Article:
U.S. Department of State Daily Press Briefing
January 17, 1997 Briefer: Nicholas Burns
7-8 Status of the Four-Party Talks
8-9 Update on Carey Cavanaugh Meetings/Activities
QUESTION: I just want to know if there's been any progress on the venue for the briefing on the Four-Party Talks?
MR. BURNS: No agreement yet. No decision yet on the place where the Four-Party briefing will be held, but it will be on January 29. As soon as we get the city selected, I will report it to you. No decision yet.
QUESTION: In Cyprus, Mr. Cavanaugh said during the 16 months ahead, he may ask the Greek Cypriots to cancel the deal. Since you have voiced your opposition so many times from this podium, what's the logic behind Mr. Cavanaugh not asking for cancellation already?
MR. BURNS: I think that Mr. Cavanaugh in his conversations with President Clerides and other Cypriot officials made clear that we believe this is a mistake and that we believe the system should not be deployed, but that's a decision for the Government of Cyprus. They're going to have to take that decision, but that's our position.
He has finished his discussions in Ankara. They were useful discussions with the Turkish leadership. He is overnighting in Istanbul on his way to meet with the European Union in Brussels on Monday.
He's confident - Mr. Cavanaugh is confident - that an agreement on a ban on overflights of Greek and Turkish military aircraft over Cyprus is being taken very seriously. Likewise, I can say from media reports, just to even some scores from earlier in this week - we had a lot of people criticizing us for some of our public statements - that Mr. Gustave Feissel, who is the Chief of U.N. Operations in Cyprus, has been quoted by reputable media sources as saying that he is optimistic about the course of the discussions on reducing tensions along the cease-fire lines after his meetings with Mr. Cavanaugh and with President Clerides. Now, that's important. That means now that both the United Nations and the United States believe that the parties are serious about new steps to minimize and diminish the sources of conflict along the cease-fire lines.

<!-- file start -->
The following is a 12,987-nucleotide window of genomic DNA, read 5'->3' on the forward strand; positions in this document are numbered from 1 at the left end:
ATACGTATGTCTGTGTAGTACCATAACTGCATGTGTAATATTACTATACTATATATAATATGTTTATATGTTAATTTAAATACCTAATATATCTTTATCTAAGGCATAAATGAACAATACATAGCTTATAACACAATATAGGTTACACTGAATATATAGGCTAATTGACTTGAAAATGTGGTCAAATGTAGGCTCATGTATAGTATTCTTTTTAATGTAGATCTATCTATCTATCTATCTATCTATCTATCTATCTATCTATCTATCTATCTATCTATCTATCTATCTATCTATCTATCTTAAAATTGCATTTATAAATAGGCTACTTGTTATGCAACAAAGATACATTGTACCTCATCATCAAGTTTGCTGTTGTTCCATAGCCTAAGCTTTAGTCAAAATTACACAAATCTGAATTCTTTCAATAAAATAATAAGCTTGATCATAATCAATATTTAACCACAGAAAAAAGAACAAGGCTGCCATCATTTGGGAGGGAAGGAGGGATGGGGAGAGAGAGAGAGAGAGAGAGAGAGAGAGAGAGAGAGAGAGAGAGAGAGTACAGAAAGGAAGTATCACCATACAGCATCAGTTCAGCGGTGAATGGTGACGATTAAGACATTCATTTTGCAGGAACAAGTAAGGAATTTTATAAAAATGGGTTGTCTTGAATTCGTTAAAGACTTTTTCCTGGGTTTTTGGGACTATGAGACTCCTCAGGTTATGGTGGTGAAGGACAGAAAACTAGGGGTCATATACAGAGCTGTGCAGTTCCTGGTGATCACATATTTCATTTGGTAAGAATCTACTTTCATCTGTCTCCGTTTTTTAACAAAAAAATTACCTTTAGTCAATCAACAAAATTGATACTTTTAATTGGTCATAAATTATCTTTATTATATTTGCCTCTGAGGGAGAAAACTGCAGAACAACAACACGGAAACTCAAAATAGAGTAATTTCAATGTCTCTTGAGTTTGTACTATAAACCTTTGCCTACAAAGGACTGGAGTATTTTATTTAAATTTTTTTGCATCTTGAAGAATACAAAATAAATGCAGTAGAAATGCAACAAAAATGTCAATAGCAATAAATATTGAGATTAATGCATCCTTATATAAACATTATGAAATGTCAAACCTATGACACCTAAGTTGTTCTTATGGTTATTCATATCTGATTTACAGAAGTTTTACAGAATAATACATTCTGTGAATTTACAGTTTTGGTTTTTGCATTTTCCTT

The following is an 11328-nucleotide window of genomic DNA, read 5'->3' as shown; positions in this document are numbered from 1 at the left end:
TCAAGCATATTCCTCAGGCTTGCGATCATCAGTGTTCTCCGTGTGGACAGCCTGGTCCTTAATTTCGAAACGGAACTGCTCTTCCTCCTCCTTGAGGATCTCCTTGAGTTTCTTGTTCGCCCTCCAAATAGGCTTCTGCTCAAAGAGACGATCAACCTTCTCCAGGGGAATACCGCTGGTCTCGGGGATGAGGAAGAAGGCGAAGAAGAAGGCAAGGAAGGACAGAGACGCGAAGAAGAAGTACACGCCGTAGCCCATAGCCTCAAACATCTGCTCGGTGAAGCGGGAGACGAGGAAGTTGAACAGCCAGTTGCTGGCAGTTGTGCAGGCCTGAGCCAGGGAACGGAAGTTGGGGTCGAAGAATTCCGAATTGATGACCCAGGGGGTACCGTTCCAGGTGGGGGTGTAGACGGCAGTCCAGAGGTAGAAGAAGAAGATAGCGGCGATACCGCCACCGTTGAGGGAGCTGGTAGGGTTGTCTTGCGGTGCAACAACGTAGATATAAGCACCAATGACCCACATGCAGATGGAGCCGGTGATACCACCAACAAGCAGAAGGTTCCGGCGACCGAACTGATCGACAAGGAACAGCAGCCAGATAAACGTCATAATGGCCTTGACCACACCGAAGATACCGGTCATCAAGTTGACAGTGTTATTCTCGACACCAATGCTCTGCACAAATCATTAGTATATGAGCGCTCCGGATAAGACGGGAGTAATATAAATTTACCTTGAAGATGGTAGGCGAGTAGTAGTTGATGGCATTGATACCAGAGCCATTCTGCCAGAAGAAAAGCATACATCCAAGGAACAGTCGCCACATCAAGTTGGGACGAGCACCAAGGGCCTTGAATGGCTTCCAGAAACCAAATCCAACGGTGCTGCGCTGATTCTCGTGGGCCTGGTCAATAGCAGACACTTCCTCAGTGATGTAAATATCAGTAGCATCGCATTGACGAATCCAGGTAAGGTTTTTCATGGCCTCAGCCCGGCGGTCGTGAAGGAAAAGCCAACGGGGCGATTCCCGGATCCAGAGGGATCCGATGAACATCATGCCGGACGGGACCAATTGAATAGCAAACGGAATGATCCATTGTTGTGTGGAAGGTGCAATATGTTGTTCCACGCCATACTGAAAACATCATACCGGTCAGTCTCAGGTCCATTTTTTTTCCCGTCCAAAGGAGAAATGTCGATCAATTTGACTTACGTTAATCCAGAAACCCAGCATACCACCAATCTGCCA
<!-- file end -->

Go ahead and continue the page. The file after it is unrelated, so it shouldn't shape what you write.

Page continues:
QUESTION: Let me follow that up. I don't think Mr. Cavanaugh said to -- he will never ask for a cancellation of these missiles because it's the internal affairs of the Greek Cypriot Government. But he said within the 16 months, there may come a point at which he may raise the issue and directly ask for the cancellation. So what is he waiting - for what conditions have to be realized before he can ask up front for a cancellation?
MR. BURNS: I think there's probably a misunderstanding here. The United States position is, the system should not be purchased and deployed. It's a mistake. That's what Mr. Cavanaugh has relayed to the Cypriot Government officials. We've not changed our position.
I only meant to say - I didn't mean to say this is an internal affair of Cyprus. I didn't say that. I meant to say that the Government of Cyprus is the only government that can react to these statements by the United States or Turkey. It's got to make the decision. If it makes the decision to go ahead, we will still be opposed to it, and we'll let the Cypriot Government know that.
QUESTION: Just to be very clear about the record, he did not ask for a cancellation of these missiles; right?
MR. BURNS: I think I'm going to leave that - I
wasn't in the room with Mr. Cavanaugh. I don't want
to put words in his mouth. I'll leave it to him to
decide exactly what he said to the Cypriot
Government leadership. But there isn't a problem
here. I think maybe there's a slight
misunderstanding. He very clearly conveyed U.S.
opposition to the sale and deployment of this